Hanno Müller-Brachmann

„Müller-Brachmann is a rising star in Germany, and with good reason; his sonouros, flexible bass-baritone communicated every single word.”


"The Guardian" writes about his interpretation of Gustav Mahler’s “Lieder aus des Knaben Wunderhorn” with the London Philharmonic Orchestra under Vladimir Jurowski.

„Refined, text-related and differentiated and vocally affected by interesting interpretation options”

"Die Presse" comments his song debut in the big hall of the Viennese Concert Hall together with Andreas Schiff.

The bass baritone Hanno Müller-Brachmann works together with many of the most inspiring musicians’ personalities of our time as a song, concert and opera singer. Including Sir Simon Rattle, Bernard Haitink, Nicholas Harnoncourt, Herbert Blomstedt, Claudio Abbado, Ivan Fischer, Christian Thielemann, Andris Nelsons, Christoph von Dohnanyi, Michael Gielen, Zubin Mehta, Riccardo Chailly, Adam Fischer, Lorin Maazel, Daniel Harding, Enoch zu Guttenberg, Franz Welser-Möst or Charles Dutoit.

At his song debut in the London Wigmore Hall András Schiff was his partner as well as in the Essener und the Berliner Philharmonie. So the singer was several times invited to the Kammermusik festivals in Ittingen (Switzerland) and Vicenza (Italy) and was regularly partner of the “Capella Andrea Barca”. Moreover, they gave song evenings together in Hitzacker, the concert halls in Freiburg and Vienna or the Berlin Philharmonics. Further song partners were Hartmut Höll, Malcolm Martineau, Hendrik Heilmann, Eric Schneider, Philippe Jordan, Burkhard Kehring or Daniel Barenboim.

It was Daniel Barenboim who integrated the then 27-year-old student in the ensemble of the Berlin State Opera where he was singing the big Mozart parts for 13 years, but also Orest (Elektra), Amfortas (Parsifal) or Wotan (Rhine gold) under his management. Under Michael Gielen and Sir Simon Rattle he there vocalized Golaud (Pelleas et Melisande). Furthermore, he could work here with Gustavo Dudamel, Sebastian Weigle and Philippe Jordan. Guest contracts followed in San Francisco, Madrid, Sevilla, Modena as well as in the State Operas in Vienna, Munich and Hamburg. Educated as child in the Knabenkantorei Basel, Hanno Müller-Brachmann was very early sought after as a concert singer: The Rias-Kammerchor under Marcus Creed, La Chapelle Royale under Philippe Herreweghe or The English Baroque Soloists under Sir John Elliot Gardiner were his partners.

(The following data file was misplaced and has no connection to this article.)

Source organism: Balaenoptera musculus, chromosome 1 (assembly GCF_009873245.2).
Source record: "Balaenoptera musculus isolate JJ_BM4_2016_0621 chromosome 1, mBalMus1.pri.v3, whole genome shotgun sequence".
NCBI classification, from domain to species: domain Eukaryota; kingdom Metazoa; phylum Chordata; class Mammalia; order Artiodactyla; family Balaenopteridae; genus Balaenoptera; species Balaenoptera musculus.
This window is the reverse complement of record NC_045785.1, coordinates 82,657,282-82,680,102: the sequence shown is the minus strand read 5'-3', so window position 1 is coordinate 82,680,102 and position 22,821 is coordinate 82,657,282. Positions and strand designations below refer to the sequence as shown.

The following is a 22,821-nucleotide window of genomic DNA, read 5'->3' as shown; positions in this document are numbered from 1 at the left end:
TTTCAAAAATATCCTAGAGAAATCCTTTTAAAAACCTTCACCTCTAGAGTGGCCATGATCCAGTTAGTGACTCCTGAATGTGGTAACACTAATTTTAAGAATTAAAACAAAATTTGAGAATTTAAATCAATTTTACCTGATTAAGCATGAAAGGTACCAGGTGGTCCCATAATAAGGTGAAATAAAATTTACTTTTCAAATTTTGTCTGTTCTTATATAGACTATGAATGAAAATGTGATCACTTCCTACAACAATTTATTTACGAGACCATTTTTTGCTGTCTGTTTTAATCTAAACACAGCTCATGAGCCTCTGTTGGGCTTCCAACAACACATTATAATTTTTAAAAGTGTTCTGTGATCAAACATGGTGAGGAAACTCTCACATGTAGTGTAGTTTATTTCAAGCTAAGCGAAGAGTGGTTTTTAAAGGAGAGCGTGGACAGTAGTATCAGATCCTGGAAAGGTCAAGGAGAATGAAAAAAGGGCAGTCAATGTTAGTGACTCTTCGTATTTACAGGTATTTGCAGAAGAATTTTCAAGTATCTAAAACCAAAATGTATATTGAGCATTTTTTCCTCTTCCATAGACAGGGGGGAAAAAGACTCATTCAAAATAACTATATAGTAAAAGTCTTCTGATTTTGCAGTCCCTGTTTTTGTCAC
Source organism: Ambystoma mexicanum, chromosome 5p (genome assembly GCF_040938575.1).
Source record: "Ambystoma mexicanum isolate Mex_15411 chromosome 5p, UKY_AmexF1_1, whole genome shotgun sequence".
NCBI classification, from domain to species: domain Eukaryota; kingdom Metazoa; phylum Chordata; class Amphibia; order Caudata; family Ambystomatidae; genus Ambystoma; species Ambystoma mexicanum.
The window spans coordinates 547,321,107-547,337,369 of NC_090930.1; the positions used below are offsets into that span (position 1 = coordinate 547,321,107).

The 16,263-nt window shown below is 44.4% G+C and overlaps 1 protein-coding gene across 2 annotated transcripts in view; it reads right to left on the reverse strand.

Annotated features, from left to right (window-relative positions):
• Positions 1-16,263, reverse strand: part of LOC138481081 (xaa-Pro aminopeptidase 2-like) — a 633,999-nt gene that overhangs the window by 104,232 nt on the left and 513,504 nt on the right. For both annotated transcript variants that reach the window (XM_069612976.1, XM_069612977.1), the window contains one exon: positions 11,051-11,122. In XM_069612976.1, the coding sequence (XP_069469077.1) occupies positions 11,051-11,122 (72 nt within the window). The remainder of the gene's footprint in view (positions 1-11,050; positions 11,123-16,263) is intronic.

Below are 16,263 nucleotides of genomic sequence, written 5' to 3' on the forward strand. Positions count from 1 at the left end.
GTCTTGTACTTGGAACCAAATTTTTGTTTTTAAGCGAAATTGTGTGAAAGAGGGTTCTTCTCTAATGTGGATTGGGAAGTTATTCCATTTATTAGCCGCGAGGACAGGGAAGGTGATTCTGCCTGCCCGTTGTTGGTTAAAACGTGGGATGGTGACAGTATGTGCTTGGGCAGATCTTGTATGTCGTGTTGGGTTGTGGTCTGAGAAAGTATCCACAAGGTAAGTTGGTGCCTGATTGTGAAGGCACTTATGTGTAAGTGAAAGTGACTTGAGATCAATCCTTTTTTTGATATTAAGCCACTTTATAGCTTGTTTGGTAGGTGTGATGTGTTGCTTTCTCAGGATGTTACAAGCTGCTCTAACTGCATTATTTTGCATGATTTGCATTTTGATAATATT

He gave his debut in the New York Carnegie Hall in 2000 in Elliott Carter's opera "What next" with the Chicago Symphony Orchestra under Daniel Barenboim. Further debut performances were Pascal Dusapin’s opera “Faustus – the last night” and Otfried Büsing’s song cycle “Songs of an island” at the Berlin State Opera as well as a song cycle of Manzoni on the occasion of Claudio Abbados’ 75th birthday at the Berlin Philharmonic Orchestra. Today the bass baritone can look back on musical climaxes with orchestras like the Berlin and Viennese Philharmonic Orchestras, Boston Symphony Orchestra, the New York and London Philharmonic Orchestras, the Gewandhaus Leipzig, the Concertgebouw Amsterdam, the Dresden and Berlin Staatskapelle. Award-winning recordings document his business. The season 2014/15 starts with the opening concert of the Salzburg Festspiele 2014, Haydn’s “Schöpfung” under Bernard Haitink and includes a tour in Eastern Europe with the Berlin Philharmonic Orchestra under Sir Simon Rattle to celebrate the 25th jubilee of the Belin Fall of the Wall with Beethoven’s Symphony No. 9 and the “Sabat mater” of Szymanowski, as well as invitations of the Symphony Orchestra of the BR under Bernard Haitink to the “Missa solemnis”, of the Cleveland Orchestra under Franz Welser-Möst to Bach’s “Hohe Messee in h-moll” as well as the return to the opera stage as “Papageno” in Mozart’s Magic Flute with the Budapest Festival Orchestra under Iván Fischer in Budapest, Abu Dabi and New York.

Hanno Müller-Brachmann studied under Prof. Ingeborg Most in Freiburg, under Prof. Rudolf Piernay in Mannheim, attended the song class of Prof. Dietrich Fischer-Dieskau in Berlin and today lectures as a professor for song at the Hochschule für Musik in Karlsruhe. The triple father is juror for international contests and dedicates himself vehemently for the survival and improvement of the musical education in Germany.